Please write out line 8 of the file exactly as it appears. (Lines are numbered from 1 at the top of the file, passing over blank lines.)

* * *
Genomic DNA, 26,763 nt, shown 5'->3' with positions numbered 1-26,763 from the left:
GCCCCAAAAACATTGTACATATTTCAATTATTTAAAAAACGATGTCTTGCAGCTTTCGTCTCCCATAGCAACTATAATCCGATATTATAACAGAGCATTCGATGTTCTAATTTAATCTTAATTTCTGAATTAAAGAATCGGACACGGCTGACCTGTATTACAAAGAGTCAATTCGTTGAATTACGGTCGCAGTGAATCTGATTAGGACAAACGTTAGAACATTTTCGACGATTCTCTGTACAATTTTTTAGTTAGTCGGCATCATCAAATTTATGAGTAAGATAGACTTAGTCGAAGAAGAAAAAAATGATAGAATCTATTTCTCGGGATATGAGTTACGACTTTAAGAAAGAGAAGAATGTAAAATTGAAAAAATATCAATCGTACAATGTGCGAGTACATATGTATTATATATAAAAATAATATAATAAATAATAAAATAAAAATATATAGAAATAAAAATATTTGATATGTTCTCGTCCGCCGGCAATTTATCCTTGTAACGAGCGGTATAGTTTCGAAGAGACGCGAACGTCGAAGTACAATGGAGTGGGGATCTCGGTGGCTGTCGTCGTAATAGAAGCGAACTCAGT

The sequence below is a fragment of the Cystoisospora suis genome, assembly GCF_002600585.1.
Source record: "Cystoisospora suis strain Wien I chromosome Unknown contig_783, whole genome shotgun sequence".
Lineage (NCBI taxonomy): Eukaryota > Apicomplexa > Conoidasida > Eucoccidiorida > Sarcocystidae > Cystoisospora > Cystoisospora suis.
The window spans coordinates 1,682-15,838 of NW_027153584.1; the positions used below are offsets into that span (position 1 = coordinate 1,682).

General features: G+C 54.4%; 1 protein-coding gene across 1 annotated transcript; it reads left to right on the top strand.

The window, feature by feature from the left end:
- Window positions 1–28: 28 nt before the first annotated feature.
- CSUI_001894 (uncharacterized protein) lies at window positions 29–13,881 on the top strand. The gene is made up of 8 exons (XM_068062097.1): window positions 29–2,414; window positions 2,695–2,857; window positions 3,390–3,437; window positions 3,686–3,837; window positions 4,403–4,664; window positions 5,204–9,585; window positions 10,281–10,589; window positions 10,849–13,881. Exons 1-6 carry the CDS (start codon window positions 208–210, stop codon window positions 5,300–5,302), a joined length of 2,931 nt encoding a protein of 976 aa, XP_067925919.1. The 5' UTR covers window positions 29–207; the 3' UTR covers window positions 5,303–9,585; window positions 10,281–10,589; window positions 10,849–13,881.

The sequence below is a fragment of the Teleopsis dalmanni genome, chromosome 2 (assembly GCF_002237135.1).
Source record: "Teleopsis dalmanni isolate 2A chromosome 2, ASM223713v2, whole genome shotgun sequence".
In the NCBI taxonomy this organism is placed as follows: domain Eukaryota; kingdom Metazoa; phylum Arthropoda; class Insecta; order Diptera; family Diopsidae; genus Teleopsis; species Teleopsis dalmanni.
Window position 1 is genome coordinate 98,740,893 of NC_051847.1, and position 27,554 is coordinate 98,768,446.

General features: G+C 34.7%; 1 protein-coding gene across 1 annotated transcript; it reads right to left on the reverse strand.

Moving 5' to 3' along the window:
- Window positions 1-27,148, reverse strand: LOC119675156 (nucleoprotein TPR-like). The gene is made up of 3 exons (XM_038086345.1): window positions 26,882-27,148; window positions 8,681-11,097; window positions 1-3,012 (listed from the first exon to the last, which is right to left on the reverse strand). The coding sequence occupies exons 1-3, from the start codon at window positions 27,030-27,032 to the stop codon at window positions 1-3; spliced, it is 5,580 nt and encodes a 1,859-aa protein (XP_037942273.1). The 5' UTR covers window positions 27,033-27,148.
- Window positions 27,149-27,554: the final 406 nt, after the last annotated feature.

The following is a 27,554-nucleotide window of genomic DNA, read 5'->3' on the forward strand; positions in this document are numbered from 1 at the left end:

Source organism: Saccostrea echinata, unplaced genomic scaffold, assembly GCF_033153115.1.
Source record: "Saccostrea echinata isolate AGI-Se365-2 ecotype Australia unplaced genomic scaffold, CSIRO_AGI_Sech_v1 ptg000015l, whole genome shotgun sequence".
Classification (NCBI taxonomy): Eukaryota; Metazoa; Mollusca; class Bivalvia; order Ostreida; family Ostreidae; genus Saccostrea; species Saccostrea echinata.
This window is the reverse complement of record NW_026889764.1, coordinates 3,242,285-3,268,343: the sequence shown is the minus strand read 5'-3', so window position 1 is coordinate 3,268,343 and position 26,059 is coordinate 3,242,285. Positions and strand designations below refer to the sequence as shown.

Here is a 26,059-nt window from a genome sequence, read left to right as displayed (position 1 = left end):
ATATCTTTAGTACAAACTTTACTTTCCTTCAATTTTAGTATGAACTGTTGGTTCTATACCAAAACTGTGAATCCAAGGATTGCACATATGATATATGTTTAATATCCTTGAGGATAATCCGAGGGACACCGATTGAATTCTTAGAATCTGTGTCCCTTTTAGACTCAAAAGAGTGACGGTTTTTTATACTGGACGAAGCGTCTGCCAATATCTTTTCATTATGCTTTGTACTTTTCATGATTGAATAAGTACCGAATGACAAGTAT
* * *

The window, feature by feature from the left end: